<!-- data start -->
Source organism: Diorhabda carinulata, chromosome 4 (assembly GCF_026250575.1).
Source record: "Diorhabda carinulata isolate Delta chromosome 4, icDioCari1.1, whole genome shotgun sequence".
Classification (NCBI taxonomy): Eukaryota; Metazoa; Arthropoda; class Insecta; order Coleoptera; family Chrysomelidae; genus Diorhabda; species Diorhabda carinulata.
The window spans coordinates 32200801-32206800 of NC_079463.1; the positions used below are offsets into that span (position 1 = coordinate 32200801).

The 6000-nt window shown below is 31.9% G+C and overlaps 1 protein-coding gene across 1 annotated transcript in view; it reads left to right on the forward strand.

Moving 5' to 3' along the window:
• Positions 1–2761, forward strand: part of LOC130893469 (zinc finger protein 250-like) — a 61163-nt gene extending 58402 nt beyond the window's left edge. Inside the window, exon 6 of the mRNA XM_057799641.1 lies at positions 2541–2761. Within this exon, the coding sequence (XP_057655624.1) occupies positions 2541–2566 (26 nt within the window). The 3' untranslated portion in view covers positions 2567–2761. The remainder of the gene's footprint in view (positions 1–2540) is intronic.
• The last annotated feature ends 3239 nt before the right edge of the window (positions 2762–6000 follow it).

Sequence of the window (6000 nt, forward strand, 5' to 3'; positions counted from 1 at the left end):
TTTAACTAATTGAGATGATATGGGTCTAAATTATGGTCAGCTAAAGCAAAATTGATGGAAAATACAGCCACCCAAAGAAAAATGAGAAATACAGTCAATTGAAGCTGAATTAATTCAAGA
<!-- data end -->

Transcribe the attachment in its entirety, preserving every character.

Source organism: Diorhabda carinulata, chromosome 4 (assembly GCF_026250575.1).
Source record: "Diorhabda carinulata isolate Delta chromosome 4, icDioCari1.1, whole genome shotgun sequence".
Classification (NCBI taxonomy): Eukaryota; Metazoa; Arthropoda; class Insecta; order Coleoptera; family Chrysomelidae; genus Diorhabda; species Diorhabda carinulata.
The window spans coordinates 32200801-32206800 of NC_079463.1; the positions used below are offsets into that span (position 1 = coordinate 32200801).

The 6000-nt window shown below is 31.9% G+C and overlaps 1 protein-coding gene across 1 annotated transcript in view; it reads left to right on the forward strand.

Moving 5' to 3' along the window:
• Positions 1–2761, forward strand: part of LOC130893469 (zinc finger protein 250-like) — a 61163-nt gene extending 58402 nt beyond the window's left edge. Inside the window, exon 6 of the mRNA XM_057799641.1 lies at positions 2541–2761. Within this exon, the coding sequence (XP_057655624.1) occupies positions 2541–2566 (26 nt within the window). The 3' untranslated portion in view covers positions 2567–2761. The remainder of the gene's footprint in view (positions 1–2540) is intronic.
• The last annotated feature ends 3239 nt before the right edge of the window (positions 2762–6000 follow it).

Sequence of the window (6000 nt, forward strand, 5' to 3'; positions counted from 1 at the left end):
TTTAACTAATTGAGATGATATGGGTCTAAATTATGGTCAGCTAAAGCAAAATTGATGGAAAATACAGCCACCCAAAGAAAAATGAGAAATACAGTCAATTGAAGCTGAATTAATTCAAGA